A COMBINATION of people power and electronic devices will be used to monitor the new interchange cap during the NAB Challenge and home and away season.
With teams permitted to make 130 interchanges per game in the 2014 NAB Challenge, and 120 in the premiership season, the League has worked with Champion Data to develop a system to keep track of the tallies.
"We know that our fans at the venue, the coaches, the broadcasters, people watching on TV and following the game on various mobile devices want to be able to access this statistic in real time," the League's general manager of football operations, Mark Evans, told AFL.com.au.
When it comes to the people involved, two AFL-employed officials will monitor the interchanges (one assigned to each team).
They will be backed up by a third person, whose job will be to monitor any special reasons why players are leaving the field.
"Each interchange official will have a PDA (personal digital assistant, or palm-sized computer) in their hand," Evans said.
AFL interchange technical overview
"The screen will be programmed like an iPhone screen, and the officials will record when players leave the field.
"The PDAs are wirelessly connected to the officials' bench which will be connected, by cable, to the Champion Data box at every venue.
"Champion Data will then distribute the interchange stat as part of their normal statistics package that goes to the clubs, the media, the scoreboard and so on."
The AFL's data entry device for interchanges
However fans, media, players and coaches have been warned that not all players leaving the field of play will be counted towards the cap.
Interchanges made during the quarter breaks will not be counted.
Most importantly, interchanges that occur during quarters because a player has been subbed, has left the field due to the blood rule, or has been concussed are exempt.
Because a player's reason for being interchanged may not be clear at the moment that he leaves the field, all interchanges will initially be counted.
Once it is confirmed that a player has been taken off because they are bleeding, injured, concussed or have been subbed, then his team's interchange tally will be adjusted down by one.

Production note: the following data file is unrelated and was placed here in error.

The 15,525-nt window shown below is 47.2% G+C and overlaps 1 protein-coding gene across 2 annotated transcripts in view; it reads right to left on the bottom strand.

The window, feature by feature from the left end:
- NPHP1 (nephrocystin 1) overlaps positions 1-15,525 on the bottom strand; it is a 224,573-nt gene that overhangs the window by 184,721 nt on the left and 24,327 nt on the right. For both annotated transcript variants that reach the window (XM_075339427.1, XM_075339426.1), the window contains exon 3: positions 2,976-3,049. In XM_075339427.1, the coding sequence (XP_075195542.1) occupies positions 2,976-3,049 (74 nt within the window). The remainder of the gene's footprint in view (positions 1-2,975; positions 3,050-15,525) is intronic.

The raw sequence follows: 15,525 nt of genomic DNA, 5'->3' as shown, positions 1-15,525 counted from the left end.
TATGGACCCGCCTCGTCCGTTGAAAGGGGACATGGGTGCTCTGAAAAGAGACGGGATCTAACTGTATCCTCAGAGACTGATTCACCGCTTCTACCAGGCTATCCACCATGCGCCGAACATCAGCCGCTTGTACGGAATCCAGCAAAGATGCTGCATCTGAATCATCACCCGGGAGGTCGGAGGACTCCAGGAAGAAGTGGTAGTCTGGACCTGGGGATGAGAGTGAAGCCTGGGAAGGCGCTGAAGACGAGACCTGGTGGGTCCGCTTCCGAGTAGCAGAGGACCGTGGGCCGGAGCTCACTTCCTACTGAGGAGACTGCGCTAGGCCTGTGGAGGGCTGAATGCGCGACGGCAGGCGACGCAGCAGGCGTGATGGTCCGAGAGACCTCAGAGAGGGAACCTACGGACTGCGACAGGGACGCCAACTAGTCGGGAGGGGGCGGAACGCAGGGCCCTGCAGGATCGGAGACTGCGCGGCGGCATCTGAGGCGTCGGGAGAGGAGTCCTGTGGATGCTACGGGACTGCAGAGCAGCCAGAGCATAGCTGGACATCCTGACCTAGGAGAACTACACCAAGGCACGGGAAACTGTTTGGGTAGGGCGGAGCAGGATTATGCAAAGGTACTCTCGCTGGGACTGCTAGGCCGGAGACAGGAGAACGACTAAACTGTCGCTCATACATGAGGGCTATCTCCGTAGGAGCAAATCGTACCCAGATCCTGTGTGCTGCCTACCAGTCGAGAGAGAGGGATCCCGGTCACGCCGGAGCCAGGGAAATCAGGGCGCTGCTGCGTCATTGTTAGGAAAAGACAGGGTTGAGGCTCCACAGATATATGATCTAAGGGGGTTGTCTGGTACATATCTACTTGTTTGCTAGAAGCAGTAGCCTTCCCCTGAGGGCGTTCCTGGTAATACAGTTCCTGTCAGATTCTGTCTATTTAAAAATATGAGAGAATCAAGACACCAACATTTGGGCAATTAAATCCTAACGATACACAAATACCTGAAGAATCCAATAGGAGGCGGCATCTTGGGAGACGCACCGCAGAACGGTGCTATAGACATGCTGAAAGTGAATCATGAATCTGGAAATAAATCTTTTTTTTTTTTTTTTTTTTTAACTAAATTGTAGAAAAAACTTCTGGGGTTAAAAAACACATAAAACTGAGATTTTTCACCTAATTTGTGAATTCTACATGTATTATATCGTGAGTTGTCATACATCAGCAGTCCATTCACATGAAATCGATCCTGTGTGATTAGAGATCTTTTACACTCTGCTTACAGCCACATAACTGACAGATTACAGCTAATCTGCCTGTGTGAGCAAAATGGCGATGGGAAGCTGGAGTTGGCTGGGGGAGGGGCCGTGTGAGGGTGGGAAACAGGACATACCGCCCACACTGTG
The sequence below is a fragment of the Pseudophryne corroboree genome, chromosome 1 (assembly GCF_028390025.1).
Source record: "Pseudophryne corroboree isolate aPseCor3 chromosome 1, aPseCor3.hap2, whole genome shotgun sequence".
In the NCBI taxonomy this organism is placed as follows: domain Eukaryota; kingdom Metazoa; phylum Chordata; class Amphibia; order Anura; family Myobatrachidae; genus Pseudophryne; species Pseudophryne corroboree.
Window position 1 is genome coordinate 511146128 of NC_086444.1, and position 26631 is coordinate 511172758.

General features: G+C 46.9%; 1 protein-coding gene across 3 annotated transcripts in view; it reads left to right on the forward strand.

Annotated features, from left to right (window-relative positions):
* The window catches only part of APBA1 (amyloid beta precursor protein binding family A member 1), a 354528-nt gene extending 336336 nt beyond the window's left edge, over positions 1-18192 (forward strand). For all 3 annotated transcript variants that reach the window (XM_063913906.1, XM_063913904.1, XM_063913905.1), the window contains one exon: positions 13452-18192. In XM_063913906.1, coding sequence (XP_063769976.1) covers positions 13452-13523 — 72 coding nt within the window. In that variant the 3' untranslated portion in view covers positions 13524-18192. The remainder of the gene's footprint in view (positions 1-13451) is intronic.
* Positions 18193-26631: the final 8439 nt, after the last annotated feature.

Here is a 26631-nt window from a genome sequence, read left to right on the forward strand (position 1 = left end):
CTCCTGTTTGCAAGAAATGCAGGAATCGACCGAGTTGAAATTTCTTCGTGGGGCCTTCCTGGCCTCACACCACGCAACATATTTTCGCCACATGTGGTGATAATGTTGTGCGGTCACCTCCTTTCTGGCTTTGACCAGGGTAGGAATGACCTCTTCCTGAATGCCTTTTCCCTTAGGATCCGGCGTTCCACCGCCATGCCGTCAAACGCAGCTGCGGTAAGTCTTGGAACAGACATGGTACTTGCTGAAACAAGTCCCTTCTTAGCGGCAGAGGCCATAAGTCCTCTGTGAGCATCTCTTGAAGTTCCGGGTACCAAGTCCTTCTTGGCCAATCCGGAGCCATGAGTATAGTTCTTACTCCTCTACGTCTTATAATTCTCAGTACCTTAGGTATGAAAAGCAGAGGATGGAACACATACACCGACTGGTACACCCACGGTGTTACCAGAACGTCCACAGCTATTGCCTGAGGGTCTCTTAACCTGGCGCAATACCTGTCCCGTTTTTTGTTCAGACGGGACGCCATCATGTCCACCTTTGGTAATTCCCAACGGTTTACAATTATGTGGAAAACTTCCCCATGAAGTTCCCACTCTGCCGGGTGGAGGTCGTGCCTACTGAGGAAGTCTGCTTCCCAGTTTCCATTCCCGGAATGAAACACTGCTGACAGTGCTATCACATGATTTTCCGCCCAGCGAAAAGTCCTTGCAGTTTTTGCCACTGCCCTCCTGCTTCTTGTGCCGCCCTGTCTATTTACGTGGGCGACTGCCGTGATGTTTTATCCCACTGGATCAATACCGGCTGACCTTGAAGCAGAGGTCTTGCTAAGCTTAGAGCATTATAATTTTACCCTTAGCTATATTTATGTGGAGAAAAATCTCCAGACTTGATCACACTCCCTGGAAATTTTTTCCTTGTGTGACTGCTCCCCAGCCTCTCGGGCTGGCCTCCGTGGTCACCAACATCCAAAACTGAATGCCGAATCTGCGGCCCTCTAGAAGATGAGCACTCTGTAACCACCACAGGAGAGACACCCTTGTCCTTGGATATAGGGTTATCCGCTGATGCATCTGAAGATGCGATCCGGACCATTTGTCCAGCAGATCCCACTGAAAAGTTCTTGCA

In the case of obvious blood or when a player is stretchered from the field, the downward adjustment will happen immediately.
In the case of concussion and injury assessment or a substitute, the club in question will alert the interchange official to the situation and the change to the interchange tally will then be made.
"The count may go up and down marginally during play depending on the circumstances, and that will be something for people to get used to," Evans said.
"For a concussion, for example, the interchange official will count the player coming off and the interchange tally will go up by one.
"When the third official has confirmed that the player is being assessed for concussion – and that means he has to stay off the ground for 20 minutes – the interchange official will separately record the incident on the PDA and the tally will be adjusted down by one."
Given the interchange counting system is being used for the first time in the NAB Challenge, the AFL is urging players, coaches, media and fans to expect some teething problems.
"The 18 games are a perfect opportunity to test the technology and process and to get things right for round one of the home and away season," Evans said.
The AFL expects around 54,000 interchanges to be made, and counted, during the 2014 premiership season.